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Writer’s Tip #90: 11 Tips to Self-Editing Your Manuscript

When you read your story, does it sound off, maybe you can’t quite put your finger on it, but you know you’ve done something wrong? Sometimes–maybe even lots of times–there are simple fixes. These writer’s tips will come at you once a week, giving you plenty of time to go through your story and make the adjustments.

These 11 tips are from Renni Browne and Dave King’s wonderful book, Self-Editing for Fiction Writers: How to Edit Yourself Into Print. If you are preparing a story for your writers group, for a beta reader, or want to knock out the most obvious errors before spending money on a professional copy editor, this book should be on your Christmas list. You’ll notice their comments are more non-judgmental than most reviewers. Their focus is to help you consider important elements of your writing–do they deliver the message you want them to in your writing? Feel free to read more of my review, then check back here for the most important tips Browne and King cover. Here are my favorites:

  • Narrative summary no longer engages readers the way it once did. Showing your story… will not only give your writing immediacy. It will give it transparency.
  • Are you describing your characters’ feelings?
  • It’s often a good idea to introduce a new character with enough physical description for your readers to picture him or her.
  • Some writing books distinguish as many as twenty-six different flavors of point of view, but there are really only three basic approaches: first person, third person, and omniscient
  • (If you move from head to head) Would your story gain power if you stuck with a single viewpoint character or broke your scenes up at appropriate places … to make this possible?
  • Take a look at your language. Is it right for your viewpoint character?
  • Take a look at your descriptions. Are the details you give the ones your viewpoint character would notice?
  • Do you have tangents–little subplots or descriptions that don’t advance the plot?
  • (On the importance of dialogue mechanics: This from an agent): The first thing I do is find a scene with some dialogue. If the dialogue doesn’t work, the manuscript gets bounced. If it’s good, I start reading.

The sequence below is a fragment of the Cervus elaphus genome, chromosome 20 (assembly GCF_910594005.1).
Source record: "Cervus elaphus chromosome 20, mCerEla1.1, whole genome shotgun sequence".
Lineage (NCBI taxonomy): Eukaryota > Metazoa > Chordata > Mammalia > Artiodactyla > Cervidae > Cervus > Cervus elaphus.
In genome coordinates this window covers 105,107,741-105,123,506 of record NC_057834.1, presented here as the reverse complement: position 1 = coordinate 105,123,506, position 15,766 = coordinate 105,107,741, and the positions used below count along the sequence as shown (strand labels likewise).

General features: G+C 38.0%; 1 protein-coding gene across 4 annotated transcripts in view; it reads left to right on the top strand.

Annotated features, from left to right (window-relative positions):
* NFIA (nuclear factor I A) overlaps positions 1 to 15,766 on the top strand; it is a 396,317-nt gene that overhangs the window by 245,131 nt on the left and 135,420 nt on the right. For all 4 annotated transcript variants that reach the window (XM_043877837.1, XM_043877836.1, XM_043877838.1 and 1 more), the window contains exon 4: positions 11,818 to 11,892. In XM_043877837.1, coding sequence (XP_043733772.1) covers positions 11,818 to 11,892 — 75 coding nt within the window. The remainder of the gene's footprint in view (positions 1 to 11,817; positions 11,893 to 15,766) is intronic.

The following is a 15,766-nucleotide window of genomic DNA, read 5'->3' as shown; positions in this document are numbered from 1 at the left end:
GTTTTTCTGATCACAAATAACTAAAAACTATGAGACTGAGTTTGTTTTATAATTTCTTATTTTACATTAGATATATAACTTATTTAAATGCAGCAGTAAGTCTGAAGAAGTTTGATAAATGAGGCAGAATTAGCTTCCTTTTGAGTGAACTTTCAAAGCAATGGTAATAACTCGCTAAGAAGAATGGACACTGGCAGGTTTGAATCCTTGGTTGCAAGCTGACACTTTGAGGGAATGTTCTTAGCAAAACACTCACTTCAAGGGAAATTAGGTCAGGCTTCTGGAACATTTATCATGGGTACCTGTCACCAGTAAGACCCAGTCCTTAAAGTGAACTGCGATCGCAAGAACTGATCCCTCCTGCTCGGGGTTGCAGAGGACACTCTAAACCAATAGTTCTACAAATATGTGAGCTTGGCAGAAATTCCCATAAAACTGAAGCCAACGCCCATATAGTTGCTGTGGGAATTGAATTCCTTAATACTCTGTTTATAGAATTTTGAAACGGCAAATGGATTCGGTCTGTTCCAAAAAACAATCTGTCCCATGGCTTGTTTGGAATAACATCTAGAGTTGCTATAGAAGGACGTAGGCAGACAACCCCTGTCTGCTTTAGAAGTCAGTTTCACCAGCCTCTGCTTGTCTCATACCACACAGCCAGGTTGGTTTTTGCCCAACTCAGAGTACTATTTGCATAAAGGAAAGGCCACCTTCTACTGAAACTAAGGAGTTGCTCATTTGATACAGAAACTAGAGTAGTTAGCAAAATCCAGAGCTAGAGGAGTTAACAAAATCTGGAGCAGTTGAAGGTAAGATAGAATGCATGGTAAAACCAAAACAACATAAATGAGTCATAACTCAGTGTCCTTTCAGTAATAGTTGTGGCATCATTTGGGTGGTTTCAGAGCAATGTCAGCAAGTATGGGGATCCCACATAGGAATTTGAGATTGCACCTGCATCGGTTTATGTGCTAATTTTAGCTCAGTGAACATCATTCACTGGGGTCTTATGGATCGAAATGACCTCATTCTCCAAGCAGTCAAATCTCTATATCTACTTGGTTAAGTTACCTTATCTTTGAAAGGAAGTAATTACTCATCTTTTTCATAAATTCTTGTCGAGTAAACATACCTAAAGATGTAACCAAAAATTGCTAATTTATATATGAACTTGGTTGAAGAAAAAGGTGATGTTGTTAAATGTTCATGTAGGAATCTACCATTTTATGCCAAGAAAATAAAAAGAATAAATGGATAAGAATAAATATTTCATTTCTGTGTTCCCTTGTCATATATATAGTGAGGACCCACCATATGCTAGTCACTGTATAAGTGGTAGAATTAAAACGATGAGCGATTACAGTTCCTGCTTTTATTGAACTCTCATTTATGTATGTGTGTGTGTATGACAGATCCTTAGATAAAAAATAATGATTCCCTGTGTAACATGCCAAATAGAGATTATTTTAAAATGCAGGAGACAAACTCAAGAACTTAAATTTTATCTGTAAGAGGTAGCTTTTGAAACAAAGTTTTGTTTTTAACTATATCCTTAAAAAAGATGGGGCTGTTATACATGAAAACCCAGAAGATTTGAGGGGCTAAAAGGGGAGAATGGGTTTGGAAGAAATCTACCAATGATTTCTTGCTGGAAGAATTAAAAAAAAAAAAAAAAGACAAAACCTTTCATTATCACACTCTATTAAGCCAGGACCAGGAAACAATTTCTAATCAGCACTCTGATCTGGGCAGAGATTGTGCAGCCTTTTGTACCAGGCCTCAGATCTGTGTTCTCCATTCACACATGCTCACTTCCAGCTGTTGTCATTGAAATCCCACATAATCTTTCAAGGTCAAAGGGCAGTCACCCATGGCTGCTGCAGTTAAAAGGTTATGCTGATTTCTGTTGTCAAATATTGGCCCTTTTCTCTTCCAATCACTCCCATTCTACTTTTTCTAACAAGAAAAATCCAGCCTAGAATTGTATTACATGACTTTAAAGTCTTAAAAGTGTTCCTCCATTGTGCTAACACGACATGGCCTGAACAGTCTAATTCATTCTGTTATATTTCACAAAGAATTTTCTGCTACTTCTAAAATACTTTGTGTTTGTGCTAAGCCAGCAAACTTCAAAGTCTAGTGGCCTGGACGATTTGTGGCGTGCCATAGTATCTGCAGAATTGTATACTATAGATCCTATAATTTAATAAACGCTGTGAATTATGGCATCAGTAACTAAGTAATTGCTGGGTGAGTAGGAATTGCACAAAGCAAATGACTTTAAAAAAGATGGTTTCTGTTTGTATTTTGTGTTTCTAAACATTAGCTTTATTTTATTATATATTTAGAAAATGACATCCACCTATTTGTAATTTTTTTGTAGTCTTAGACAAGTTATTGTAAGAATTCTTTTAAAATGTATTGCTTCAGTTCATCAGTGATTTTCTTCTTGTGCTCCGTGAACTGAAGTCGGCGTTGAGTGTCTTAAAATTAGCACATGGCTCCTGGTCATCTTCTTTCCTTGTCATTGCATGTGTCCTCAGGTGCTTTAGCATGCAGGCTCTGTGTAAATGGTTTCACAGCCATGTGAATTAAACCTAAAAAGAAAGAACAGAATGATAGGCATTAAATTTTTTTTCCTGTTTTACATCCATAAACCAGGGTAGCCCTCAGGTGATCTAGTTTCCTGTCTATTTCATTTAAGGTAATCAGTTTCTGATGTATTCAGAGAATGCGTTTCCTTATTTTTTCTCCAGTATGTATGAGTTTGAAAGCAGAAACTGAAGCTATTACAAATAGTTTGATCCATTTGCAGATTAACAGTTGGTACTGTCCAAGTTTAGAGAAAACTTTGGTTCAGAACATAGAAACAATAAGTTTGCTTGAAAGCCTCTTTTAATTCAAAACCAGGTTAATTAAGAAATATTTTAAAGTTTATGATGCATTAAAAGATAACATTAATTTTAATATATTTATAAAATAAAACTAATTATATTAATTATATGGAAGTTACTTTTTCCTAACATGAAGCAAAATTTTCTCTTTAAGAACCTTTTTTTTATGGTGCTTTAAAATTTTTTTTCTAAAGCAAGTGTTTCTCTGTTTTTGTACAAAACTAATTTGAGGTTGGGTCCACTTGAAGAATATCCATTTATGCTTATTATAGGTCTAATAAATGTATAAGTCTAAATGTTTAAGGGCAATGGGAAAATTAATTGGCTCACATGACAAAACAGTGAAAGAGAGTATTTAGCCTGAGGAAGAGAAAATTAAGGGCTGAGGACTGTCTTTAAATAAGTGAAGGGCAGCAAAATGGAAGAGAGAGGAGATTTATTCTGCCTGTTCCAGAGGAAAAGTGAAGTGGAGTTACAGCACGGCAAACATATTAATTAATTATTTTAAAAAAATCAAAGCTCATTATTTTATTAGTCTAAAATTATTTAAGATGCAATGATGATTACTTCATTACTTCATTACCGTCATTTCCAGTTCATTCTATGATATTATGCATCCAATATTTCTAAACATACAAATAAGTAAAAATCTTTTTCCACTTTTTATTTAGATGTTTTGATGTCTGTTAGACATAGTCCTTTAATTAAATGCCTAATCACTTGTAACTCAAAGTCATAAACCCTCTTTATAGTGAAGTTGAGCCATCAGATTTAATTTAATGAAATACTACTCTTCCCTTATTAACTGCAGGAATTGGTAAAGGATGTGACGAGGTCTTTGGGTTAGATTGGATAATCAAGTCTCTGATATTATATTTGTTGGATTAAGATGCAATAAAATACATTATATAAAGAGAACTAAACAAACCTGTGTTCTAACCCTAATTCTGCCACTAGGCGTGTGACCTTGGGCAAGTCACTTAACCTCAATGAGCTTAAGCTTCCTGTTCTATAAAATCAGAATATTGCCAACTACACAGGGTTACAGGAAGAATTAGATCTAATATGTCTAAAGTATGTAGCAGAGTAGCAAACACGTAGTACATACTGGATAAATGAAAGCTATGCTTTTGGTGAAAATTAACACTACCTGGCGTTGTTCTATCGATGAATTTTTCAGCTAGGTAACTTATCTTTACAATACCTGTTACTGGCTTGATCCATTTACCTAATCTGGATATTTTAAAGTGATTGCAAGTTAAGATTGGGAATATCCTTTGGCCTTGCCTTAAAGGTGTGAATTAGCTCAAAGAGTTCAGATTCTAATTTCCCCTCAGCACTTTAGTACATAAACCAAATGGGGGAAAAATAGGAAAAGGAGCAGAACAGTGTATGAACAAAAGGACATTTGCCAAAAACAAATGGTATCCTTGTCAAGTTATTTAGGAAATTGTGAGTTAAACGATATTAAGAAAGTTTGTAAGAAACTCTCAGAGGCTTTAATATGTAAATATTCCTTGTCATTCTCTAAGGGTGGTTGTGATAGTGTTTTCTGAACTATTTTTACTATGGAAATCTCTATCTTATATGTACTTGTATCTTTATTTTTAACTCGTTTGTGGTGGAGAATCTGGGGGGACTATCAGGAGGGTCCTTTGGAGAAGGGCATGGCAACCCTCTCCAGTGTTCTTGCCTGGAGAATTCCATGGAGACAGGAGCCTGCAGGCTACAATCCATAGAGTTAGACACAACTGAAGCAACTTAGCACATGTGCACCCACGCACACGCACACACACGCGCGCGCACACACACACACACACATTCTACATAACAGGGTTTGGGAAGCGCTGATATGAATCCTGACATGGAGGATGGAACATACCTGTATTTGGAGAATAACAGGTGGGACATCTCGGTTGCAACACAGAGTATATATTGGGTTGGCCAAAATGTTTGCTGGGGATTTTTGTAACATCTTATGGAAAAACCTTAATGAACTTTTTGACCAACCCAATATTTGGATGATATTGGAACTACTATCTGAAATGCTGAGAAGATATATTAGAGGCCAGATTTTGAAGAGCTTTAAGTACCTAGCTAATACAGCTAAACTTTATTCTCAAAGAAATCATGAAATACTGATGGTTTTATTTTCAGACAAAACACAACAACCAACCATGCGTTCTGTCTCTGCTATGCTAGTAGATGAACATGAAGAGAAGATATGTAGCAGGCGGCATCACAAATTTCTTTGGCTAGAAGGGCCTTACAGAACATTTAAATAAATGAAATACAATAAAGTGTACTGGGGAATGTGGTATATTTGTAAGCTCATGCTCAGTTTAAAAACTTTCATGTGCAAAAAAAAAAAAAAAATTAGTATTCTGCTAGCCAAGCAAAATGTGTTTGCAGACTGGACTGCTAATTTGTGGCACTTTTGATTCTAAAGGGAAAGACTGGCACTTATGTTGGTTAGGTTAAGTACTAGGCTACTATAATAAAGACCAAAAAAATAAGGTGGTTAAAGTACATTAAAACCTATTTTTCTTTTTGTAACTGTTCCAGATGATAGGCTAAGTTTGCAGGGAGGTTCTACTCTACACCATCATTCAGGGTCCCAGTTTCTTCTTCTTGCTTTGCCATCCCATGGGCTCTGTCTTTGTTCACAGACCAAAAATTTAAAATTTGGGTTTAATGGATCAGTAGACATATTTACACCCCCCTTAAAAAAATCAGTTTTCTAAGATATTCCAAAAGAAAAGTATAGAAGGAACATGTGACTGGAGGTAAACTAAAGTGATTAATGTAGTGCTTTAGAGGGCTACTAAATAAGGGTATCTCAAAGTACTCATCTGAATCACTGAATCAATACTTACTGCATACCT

• Can you get rid of any of your speaker attributions?
  • Read your dialogue aloud

For more self-editing tips, check out Writing Forward’s post. For a checklist, here’s one from Change it up Editing.

To have these tips delivered to your email, click here.

To purchase Self-Editing for Fiction Writers from Amazon, click the link below:

Self-Editing for Fiction Writers, Second Edition: How to Edit Yourself Into Print

More on editing:

How to Edit Your Novel (according to Yuvi)

8 Steps All Writers Follow When They Edit

20 Hints that Mark the Novice Writer

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Jacqui Murray is the author of the popular Building a Midshipman, the story of her daughter’s journey from high school to United States Naval Academy. She is the author/editor of dozens of books on integrating tech into education, webmaster for six blogs, an Amazon Vine Voice book reviewer, a columnist for and TeachHUB, Editorial Review Board member for Journal for Computing Teachers, monthly contributor to Today’s Author and a freelance journalist on tech ed topics. You can find her book at her publisher’s website, Structured Learning. 

35 thoughts on “Writer’s Tip #90: 11 Tips to Self-Editing Your Manuscript

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  4. Great tips Jacqui. The point of view is a tricky one for me. I cannot imagine that many flavours of points of view. I have read a book in the second person, It took me awhile to get use to it and I think you would have to be an experienced Author to try it. Same old rules I guess, learn them and then try and break them if you dare.


  5. You know how I feel about reading my book aloud. My hubby no longer wants to know who shares our house – it’s just my crazy writing ego.
    My current WIP has multiple POVs from multiple characters, and given its format, these are going to remain as is. I do like Brown and King’s simple description of first person, third person, or omniscient POV.
    Thanks for the useful summary.


      • This year’s ABNA is a new Amazon concept, requiring some things I don’t have – like a cover for my potential book. The goal seems elusive – even more than the original ABNA winner’s block. Many people have been commenting about it; some are eager to enter, and others (like me) are waiting to see how this new competition works out. Penguin used to be the publisher for the winner, but now it’s Amazon itself.


    • I struggled with that because the spoken and written word evoke different reactions. No one’s going to read my book aloud so why do I want to make it fluent for that purpose.

      Still, it’s so often suggested, I do it!

      Liked by 1 person

  6. The advice for introducing new characters is one that I instinctively know, yet I also know that I get too wrapped up in the story, which makes me forget to show who this new person is physically or emotionally.


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